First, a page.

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Linearly independent eigen vectors

  1. Jul 31, 2012 #1
    Hello everyone, this nxn matrix arises in my numerical scheme for solving a diffusion PDE.
    M =
    \left(\begin{array}{cccccccccc}1-\frac{Dk}{Vh} & \frac{Dk}{Vh} & 0 & 0 & & & \ldots & & & 0
    \\[6pt] \frac{Dk}{h^2} & 1-2\frac{Dk}{h^2} & \frac{Dk}{h^2} & 0 & & & & & &
    \\[6pt]0 & \frac{Dk}{h^2} & 1-2\frac{Dk}{h^2} &\frac{Dk}{h^2} & & & & & &
    \\\vdots & & & & \ddots & & & & & \vdots
    \\[6pt] & & & & & & \frac{Dk}{h^2} & 1-2\frac{Dk}{h^2} & \frac{Dk}{h^2} & 0
    \\[6pt] & & & & & & & \frac{Dk}{h^2} & 1-2\frac{Dk}{h^2} & \frac{Dk}{h^2}
    \\[6pt] 0 &\ldots & & & & & & & 2\frac{Dk}{h^2} & 1-2\frac{Dk}{h^2}

    I can easily use Gershgorin disks, and the freedom to set a constraint between h and k to guarantee that all eigen vectors are between -1 and 1, or even between 0 and 1 if that is more advantageous.

    I need to prove I can diagonalize this matrix, so I am attempting to show that there are n linearly independent eigen vectors.

    I considered trying to show that the eigen vectors are distinct but I am really not sure where to start.

    I seem to remember one method being something like guessing [itex]λ = cos(2\pi/n)[/itex] but I don't see how to go form there.

    Any suggestions? I have lots of experience in PDE's and ODE's but have no formal linear algebra experience, just what I have taught myself.
  2. jcsd
  3. Aug 1, 2012 #2


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    Science Advisor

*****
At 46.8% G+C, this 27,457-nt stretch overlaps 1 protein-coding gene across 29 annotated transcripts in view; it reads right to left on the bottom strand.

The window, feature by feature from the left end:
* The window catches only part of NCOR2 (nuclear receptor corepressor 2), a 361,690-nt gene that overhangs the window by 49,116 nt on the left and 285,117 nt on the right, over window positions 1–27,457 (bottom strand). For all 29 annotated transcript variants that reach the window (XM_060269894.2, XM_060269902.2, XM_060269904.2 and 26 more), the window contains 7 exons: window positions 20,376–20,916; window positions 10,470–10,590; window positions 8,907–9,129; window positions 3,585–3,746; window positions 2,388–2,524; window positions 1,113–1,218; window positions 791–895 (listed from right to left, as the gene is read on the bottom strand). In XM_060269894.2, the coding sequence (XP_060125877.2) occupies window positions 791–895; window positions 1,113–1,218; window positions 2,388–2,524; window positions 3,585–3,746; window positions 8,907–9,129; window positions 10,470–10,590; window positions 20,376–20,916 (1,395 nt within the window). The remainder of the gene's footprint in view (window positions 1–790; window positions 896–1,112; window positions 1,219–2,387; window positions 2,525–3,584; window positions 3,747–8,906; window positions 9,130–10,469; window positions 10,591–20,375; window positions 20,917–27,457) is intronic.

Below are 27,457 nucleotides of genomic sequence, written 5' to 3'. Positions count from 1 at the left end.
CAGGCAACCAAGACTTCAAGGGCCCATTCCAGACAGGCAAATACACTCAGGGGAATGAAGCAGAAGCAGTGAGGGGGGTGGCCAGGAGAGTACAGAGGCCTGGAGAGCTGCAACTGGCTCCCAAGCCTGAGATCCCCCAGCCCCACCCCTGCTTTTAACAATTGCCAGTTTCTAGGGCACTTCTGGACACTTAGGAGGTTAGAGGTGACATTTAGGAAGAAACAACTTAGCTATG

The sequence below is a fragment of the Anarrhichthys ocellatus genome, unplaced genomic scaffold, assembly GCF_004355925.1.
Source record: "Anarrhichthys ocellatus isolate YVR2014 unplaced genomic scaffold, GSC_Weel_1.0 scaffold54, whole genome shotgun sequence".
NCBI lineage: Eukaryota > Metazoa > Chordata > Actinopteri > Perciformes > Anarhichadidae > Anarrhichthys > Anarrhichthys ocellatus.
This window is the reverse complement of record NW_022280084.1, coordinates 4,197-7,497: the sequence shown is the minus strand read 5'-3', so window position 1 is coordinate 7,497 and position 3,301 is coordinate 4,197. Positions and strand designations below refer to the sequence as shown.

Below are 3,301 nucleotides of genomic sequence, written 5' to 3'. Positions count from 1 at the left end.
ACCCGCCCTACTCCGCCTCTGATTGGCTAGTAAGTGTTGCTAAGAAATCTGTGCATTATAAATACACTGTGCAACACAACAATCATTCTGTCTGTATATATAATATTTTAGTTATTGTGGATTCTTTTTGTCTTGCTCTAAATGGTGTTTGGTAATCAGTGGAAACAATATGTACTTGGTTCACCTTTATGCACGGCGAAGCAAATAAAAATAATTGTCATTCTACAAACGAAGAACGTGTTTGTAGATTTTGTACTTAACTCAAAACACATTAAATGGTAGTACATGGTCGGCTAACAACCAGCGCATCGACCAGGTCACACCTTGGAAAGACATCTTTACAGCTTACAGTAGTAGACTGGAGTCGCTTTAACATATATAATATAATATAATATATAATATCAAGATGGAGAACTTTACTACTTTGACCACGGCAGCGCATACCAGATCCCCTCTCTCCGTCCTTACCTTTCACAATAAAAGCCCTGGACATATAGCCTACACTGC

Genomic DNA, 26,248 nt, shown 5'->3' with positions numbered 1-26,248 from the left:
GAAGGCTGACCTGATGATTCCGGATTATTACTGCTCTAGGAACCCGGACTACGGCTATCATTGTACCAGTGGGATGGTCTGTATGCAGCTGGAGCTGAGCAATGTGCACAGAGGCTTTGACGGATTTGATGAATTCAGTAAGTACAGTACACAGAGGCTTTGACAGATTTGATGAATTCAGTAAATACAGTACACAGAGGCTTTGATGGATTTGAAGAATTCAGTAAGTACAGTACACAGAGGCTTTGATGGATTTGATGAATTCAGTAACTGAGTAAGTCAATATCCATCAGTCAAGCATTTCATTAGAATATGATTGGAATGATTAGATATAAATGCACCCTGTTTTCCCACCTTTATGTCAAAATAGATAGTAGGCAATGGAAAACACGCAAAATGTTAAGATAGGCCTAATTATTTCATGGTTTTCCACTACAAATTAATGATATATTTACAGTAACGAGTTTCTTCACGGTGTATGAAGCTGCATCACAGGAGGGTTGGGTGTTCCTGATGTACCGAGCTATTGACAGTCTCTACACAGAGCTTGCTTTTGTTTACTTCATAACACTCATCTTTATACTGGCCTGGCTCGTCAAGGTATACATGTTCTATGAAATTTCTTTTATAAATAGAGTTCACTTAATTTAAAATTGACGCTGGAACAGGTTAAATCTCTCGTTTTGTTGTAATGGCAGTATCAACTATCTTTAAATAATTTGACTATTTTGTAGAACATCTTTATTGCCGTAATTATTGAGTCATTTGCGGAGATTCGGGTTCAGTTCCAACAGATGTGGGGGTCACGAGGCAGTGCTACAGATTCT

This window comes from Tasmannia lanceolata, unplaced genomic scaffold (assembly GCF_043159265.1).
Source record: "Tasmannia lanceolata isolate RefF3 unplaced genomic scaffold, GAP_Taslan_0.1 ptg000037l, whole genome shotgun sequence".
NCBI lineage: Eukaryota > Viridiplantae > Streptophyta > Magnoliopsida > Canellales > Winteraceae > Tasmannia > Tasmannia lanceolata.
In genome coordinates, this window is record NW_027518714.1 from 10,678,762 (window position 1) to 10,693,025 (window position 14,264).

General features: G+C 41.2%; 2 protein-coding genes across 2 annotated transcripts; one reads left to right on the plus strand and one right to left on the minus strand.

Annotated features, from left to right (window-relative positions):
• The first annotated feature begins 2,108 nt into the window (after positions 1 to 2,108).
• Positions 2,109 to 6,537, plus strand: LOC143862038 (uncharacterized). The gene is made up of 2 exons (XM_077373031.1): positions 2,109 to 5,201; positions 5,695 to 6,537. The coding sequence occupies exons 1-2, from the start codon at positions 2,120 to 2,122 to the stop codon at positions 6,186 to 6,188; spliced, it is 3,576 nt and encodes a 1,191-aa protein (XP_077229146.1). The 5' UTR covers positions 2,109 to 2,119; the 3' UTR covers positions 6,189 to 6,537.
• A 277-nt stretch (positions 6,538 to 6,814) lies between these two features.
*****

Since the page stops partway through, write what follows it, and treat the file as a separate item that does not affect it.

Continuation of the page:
Hey Jonnyb302 and welcome to the forums.

    Since you are going to look for a symbolic proof, it's probably going to be necessary to get a symbolic representation of the eigenvalues. You have a lot of zero's which is good for you since you get a simplification.

    I don't know whether this matrix has a particular form, but if you know of one that fits it, you might want to see if people have come up with a reduced form for the determinant (with the eigenvalue lambda included).

    Then the next step will be to do a symbolic evaluation of the eigenvectors and then using the theorem of independence that states that if all vectors are independent then the only thing that satisfies Sum_over_i (a_i*x_i) = 0 is when all a_i real number coeffecients are zero (where the x_i's are 0).

    Just out of curiosity, what kind of field is this? I'm going to speculate by saying if this is a common problem, then some one has probably taken a look at it and if they haven't answer it fully, then maybe partial results exist (like the value of the determinant say and its calculation in symbolic reduced form).
  4. Aug 1, 2012 #3
    I did take a look and try to find a classification of this matrix, but I did not see anything.

    If the first row was not present then I could easily do it, as the determinant of the nxn matrix can be represented through a recursive relation of the determinant of the (n-1)x(n-1) and the (n-2)x(n-2) determinants.

    Unfortunately the first row is causing almost all my troubles.

    This is close to a common problem. A typical easy problem is the flow of heat from an infinite heat reservoir into a rod in a vacuum. This problem represents the flow of heat from a finite reservoir, and as you can probably guess, the first row which breaks the symmetry represents that finiteness.

    In truth what I need to prove is that the spectral norm of this matrix is less than 1, however using my method so far to prove this, it all reduces to showing there is a linearly independent eigen basis.

    Although, I think I am starting to see a way to do this. I am going to persue it and if I figure it out I will post my result.
  5. Aug 1, 2012 #4
    ok I think I got it.


    In the block matrices section. I can think of my matrix has the simple case where the block C is a (n-1)x1 matrix off all zeros. So I can get the eigen value from the top left corner element of the matrix (itself) and I already know how to find the eigen values of my matrix if you chop off the top row and left column via:

    So then all I do is show that they are all distinct eigen values, and I have proven I have n linearly independent eigen vectors.

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